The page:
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How Many Amps Does a Ceiling Fan Use? – Answered

Written by Edwin Jones / Fact checked by Andrew Wright

how many amps does a ceiling fan use

A ceiling fan is one of the most compact pieces of equipment available in our homes. It recirculates air inside the room with no impact on floor space compared to a standing fan. It also uses very little electricity to operate.

That said, installation of ceiling fans should still be planned according to code. Its features will determine how many amps does a ceiling fan use, but generally, it uses as few as under 1 amp without lights.

How Many Amps Does a Ceiling Fan Draw?

ceiling-fan-pull

Ceiling fans have different features. They can span from 30” up to 72” and more in size for homes and can have as few as 2 blades like the Aeratron AE+2 or as much as 8 blades like Monte Carlo’s 8KGR72.

They may come as small as a 8’’, 12 volt fan for campers or outdoor use. Some may even have lights.

Typically, the power consumption of ceiling fan is given in watts (W). The ceiling fan amperage can be determined by using the formula:

For example, the common power of ceiling fans is around 33 W. If the typical ceiling fan voltage is 120V, the average current draw of ceiling fans would be:

The table below shows how many watts different sizes of ceiling fans have, as well as how much current these ceiling fans draw based on the computation above.

Take note that the power rating of a device may even be lower than what is listed here, especially those with Energy Star ratings.

Size (inches) Power (watts) Current (amps) at 120V
30 42 0.35
36 55 0.46
42 65 0.54
48 75 0.63
52 84 0.70
60 92 0.77
72 100 0.83

Generally, the power consumption of ceiling fan is low, and it may be one of the most efficient ways to move air in the house compared to a box fan or a standing electric fan like a Lasko fan.

The ceiling fan pull is so low that it does not really need its own dedicated circuit and can share the same circuit with lighting and other outlets.

The above listed ratings, however, only accounts for models with no lights. A ceiling fan with light bulbs will draw 2-4 times more current than those without bulbs, depending on the bulbs’ ratings.

Also, you’ll find models with different current draws on each setting. A high setting will have a ceiling fan amp draw at maximum, while medium and low ones will require less power.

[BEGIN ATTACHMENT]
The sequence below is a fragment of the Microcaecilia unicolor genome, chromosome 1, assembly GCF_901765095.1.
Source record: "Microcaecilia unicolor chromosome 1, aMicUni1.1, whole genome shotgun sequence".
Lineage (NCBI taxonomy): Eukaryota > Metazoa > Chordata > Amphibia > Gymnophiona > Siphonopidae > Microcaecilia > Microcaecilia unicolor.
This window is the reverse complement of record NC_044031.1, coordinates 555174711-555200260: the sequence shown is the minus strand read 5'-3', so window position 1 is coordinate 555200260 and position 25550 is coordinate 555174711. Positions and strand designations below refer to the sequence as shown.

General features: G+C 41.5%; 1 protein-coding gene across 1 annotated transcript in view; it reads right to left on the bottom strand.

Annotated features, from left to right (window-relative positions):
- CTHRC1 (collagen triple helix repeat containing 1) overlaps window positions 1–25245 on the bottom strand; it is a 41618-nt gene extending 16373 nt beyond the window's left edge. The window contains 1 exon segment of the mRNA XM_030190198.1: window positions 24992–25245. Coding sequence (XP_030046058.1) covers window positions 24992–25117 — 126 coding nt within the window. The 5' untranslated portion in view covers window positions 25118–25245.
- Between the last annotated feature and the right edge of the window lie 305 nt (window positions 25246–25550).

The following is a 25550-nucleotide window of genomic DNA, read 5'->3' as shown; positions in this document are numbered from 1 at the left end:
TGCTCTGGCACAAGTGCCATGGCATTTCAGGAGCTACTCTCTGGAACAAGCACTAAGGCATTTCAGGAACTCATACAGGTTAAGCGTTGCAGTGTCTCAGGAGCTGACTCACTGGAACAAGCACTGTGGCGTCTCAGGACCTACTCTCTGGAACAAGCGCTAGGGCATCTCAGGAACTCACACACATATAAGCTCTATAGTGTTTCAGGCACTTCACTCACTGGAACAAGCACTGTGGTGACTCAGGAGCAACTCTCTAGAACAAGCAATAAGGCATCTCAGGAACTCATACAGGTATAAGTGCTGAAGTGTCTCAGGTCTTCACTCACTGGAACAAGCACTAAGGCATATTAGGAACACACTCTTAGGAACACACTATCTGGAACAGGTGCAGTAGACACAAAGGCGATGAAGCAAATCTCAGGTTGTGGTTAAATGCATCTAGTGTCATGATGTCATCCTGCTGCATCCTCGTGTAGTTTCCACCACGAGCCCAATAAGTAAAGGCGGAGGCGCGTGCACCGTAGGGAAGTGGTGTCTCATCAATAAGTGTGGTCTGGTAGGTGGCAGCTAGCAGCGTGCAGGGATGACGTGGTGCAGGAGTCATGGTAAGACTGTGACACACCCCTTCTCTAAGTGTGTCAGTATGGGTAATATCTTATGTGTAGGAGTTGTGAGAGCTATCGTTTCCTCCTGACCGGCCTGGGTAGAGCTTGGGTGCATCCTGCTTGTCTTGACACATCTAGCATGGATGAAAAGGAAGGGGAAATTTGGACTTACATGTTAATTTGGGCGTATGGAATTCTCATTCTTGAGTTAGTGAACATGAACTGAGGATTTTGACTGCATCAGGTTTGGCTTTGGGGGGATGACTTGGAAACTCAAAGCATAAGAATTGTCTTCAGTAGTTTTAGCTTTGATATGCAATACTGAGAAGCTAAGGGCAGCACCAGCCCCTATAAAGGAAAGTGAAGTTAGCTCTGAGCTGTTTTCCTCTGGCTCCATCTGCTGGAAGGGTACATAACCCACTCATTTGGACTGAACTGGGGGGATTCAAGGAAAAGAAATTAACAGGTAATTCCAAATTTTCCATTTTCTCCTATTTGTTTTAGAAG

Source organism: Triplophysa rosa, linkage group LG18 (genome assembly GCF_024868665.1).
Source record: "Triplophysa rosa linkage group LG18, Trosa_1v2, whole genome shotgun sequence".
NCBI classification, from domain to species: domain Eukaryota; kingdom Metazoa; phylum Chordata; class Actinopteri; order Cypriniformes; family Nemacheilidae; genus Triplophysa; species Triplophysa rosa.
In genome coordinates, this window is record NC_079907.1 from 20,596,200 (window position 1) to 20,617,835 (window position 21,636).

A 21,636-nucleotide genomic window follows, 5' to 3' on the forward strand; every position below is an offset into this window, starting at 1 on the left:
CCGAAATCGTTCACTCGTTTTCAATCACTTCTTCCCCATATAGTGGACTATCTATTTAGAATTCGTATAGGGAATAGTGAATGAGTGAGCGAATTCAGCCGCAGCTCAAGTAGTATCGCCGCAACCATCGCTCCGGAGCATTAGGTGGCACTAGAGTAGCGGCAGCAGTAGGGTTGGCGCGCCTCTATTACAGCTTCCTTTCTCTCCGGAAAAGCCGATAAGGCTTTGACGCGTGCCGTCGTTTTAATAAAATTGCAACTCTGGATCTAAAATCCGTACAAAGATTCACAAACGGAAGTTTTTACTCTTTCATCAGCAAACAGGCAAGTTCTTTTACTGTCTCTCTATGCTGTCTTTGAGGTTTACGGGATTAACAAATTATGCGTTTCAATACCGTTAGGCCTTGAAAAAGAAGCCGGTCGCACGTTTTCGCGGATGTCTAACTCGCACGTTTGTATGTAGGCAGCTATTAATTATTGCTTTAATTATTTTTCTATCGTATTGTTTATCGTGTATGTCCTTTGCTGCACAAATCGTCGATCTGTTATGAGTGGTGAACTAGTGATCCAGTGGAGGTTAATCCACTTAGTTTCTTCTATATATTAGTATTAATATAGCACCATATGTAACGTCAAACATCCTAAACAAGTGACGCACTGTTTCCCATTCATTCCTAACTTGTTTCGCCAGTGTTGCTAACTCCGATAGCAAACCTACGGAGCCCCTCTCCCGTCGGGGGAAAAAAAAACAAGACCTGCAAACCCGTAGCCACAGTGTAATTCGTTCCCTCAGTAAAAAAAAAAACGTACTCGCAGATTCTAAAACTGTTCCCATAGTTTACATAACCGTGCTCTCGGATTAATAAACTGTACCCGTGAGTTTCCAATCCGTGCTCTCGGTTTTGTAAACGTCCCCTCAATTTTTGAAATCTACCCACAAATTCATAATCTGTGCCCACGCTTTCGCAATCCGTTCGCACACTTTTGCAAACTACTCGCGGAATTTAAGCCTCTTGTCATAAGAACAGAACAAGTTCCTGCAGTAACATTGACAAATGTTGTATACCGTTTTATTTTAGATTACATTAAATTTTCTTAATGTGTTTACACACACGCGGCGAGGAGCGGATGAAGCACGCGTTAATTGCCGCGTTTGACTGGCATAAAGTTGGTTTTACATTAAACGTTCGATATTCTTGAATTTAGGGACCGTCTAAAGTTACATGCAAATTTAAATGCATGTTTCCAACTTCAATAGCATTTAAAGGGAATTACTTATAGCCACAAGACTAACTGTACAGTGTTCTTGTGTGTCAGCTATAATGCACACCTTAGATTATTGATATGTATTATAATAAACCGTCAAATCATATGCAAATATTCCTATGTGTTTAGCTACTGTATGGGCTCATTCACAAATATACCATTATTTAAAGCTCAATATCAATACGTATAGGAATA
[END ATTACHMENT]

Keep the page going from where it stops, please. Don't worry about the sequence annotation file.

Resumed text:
For example, a certain 6ft ceiling fan (72 inches) may draw around 35 watts at high settings and around 4 watts on low settings (we’re talking about a more energy-efficient unit compared to the 100-watt type in the table).

Frequently Asked Questions

ceiling-fan-amp-draw

Does a ceiling fan need its own circuit?

No. This appliance may be in a shared circuit along with lighting. The ceiling fan pull from the mains is not substantial enough to need its own circuit.

Can a ceiling fan be on a 15 amp circuit?

Yes. They can be placed on 15 or 20 amp circuits. Ceiling fans have low current draws, so they can share a 15 amp circuit along with lighting.

How many fans can you run on a 20 amp breaker?

A 20-amp breaker can only carry loads up to 80% of its maximum current rating. This means it should only handle 16 amps.

To give an estimate, a 20-amp breaker can support up to 19 units of 72” ceiling fans (assuming their current draw will be at 0.83 amps per fan); that many fans will demand a total of 15.77 amps.

Is it cheap to operate ceiling fans?

Yes, ceiling fans can be very cheap. They can be as cheap as 0.66 cents per hour for a 50 watt unit with a price of $ 0.1319 per kWh. Different calculators like a fan watt calculator or a fan amps calculator may be used to help you compute your device’s energy demand.

Conclusion

How many amps does a ceiling fan use? Ceiling fans have low electrical energy needs, especially since they often run with less than 1 amp. Because they are cheap, ceiling fans are a great addition to a house’s ventilation.

Just don’t forget to have these appliances installed and mounted by a licensed electrician so that their shared circuit with lighting won’t be a problem.

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